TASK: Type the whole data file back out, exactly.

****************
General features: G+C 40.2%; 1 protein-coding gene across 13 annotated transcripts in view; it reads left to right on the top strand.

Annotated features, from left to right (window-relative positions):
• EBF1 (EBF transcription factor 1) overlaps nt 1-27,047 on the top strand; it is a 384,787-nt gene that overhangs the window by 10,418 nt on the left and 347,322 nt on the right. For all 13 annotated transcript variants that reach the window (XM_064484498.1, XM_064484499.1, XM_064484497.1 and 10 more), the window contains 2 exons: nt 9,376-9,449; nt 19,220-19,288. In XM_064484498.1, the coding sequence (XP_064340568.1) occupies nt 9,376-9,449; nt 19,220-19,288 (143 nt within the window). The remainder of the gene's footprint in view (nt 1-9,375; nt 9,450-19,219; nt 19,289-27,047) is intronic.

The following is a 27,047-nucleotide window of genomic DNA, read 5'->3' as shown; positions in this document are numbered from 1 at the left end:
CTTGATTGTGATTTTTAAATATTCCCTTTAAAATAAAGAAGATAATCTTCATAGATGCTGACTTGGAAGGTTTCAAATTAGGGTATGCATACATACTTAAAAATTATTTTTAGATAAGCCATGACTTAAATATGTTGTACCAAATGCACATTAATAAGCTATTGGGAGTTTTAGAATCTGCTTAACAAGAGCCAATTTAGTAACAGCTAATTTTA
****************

General features: G+C 40.2%; 1 protein-coding gene across 13 annotated transcripts in view; it reads left to right on the top strand.

Annotated features, from left to right (window-relative positions):
• EBF1 (EBF transcription factor 1) overlaps nt 1-27,047 on the top strand; it is a 384,787-nt gene that overhangs the window by 10,418 nt on the left and 347,322 nt on the right. For all 13 annotated transcript variants that reach the window (XM_064484498.1, XM_064484499.1, XM_064484497.1 and 10 more), the window contains 2 exons: nt 9,376-9,449; nt 19,220-19,288. In XM_064484498.1, the coding sequence (XP_064340568.1) occupies nt 9,376-9,449; nt 19,220-19,288 (143 nt within the window). The remainder of the gene's footprint in view (nt 1-9,375; nt 9,450-19,219; nt 19,289-27,047) is intronic.

The following is a 27,047-nucleotide window of genomic DNA, read 5'->3' as shown; positions in this document are numbered from 1 at the left end:
CTTGATTGTGATTTTTAAATATTCCCTTTAAAATAAAGAAGATAATCTTCATAGATGCTGACTTGGAAGGTTTCAAATTAGGGTATGCATACATACTTAAAAATTATTTTTAGATAAGCCATGACTTAAATATGTTGTACCAAATGCACATTAATAAGCTATTGGGAGTTTTAGAATCTGCTTAACAAGAGCCAATTTAGTAACAGCTAATTTTA